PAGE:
The electorate of Brindabella covers the rural areas in the south of the Territory and outer southern Canberra including Tuggeranong. Five members are to be elected under the Hare-Clark system, with a quota of 16.67 required for election. It is only compulsory for voters to number one candidate for each vacancy (so five in Brindabella and Ginninderra and seven in Molonglo), after which they have the option to exhaust. At the first two elections under the current system Brindabella returned two members for each major party plus independent Paul Osborne. In 2001 Labor broke through to win a third seat at Osborne’s expense, their primary vote increasing from 28.5 to 44 per cent. Their challenge this time is to try and hold that seat against the rising tide of the Greens.
In this respect the bar has been raised by the retirement of member Bill Wood, a veteran of the first ACT Legislative Assembly in 1989, who will take with him a name recognition that is very important in these elections. Incumbents John Hargreaves and Karin MacDonald are assured of re-election while the remaining Labor candidates, Mick Gentleman, Paschal Leahy and Rebecca Logue, appear from this distance to have about as much chance as each other of taking a third seat. To do this they will also need to overcome the two Greens candidates, Graham Jensen and Kathryn Kelly. Crispin Hull of the Canberra Times argues that Labor will need to substantially improve on the 44 per cent of the vote they received to win the third seat in 2001, when the non-major party vote split in several directions and petered out through exhaustion and leakage to the major parties. This time they will face a consolidated Greens vote. However, Antony Green notes that the 6.9 per cent vote for defeated independent Paul Osborne, who is not contesting this time, "is more likely to return to the major parties than to go to the Greens".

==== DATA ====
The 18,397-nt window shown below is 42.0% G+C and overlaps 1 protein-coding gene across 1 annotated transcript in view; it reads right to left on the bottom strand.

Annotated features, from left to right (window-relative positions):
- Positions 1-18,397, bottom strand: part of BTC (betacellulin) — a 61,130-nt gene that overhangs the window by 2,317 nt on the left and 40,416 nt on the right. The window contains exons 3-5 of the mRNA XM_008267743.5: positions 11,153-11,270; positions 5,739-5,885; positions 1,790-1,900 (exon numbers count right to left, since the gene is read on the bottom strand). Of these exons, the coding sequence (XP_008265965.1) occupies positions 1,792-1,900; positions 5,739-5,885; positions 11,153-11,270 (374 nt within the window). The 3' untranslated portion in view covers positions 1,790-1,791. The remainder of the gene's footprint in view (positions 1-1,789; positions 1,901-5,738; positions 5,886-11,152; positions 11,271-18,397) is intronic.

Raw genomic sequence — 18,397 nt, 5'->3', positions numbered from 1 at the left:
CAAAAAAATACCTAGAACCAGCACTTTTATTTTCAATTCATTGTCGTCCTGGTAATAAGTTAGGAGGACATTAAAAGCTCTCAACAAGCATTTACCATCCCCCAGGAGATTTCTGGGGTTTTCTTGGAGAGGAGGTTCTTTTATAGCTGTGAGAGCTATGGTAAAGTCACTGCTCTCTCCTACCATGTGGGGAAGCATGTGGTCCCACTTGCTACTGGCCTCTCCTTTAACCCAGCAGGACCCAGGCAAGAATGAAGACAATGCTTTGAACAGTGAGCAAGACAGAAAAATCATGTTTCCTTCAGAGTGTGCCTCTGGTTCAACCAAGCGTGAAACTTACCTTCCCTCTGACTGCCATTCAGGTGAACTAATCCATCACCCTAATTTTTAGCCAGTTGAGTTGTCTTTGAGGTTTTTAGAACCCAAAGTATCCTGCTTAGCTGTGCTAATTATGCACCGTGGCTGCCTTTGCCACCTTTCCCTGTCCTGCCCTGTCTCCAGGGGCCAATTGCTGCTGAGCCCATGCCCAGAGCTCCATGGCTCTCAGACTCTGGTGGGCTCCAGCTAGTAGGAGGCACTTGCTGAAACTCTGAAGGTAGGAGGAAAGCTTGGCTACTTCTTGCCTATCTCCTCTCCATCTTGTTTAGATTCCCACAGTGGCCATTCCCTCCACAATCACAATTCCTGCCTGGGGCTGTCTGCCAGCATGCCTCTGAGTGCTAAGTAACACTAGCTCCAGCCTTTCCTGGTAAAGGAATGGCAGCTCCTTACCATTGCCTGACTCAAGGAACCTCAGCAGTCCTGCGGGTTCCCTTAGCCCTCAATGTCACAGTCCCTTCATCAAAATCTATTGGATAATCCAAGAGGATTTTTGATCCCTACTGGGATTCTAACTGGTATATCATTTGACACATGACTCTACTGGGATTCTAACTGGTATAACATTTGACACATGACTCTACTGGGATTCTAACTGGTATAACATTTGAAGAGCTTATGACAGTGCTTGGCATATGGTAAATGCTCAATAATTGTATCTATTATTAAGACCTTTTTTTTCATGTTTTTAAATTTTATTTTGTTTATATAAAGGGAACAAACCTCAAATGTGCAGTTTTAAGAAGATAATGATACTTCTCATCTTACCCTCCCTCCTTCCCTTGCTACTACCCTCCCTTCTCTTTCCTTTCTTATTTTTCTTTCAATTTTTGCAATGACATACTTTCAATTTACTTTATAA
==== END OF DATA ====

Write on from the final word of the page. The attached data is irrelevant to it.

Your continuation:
There are also two sitting Liberal members who appear certain to be re-elected – Opposition Leader Brendan Smyth, who held the federal seat of Canberra for one year after the 1995 by-election that lit the fuse on the Keating Government, and Steve Pratt, the CARE aid worker who was imprisoned in Yugoslavia on spying charges in 1999.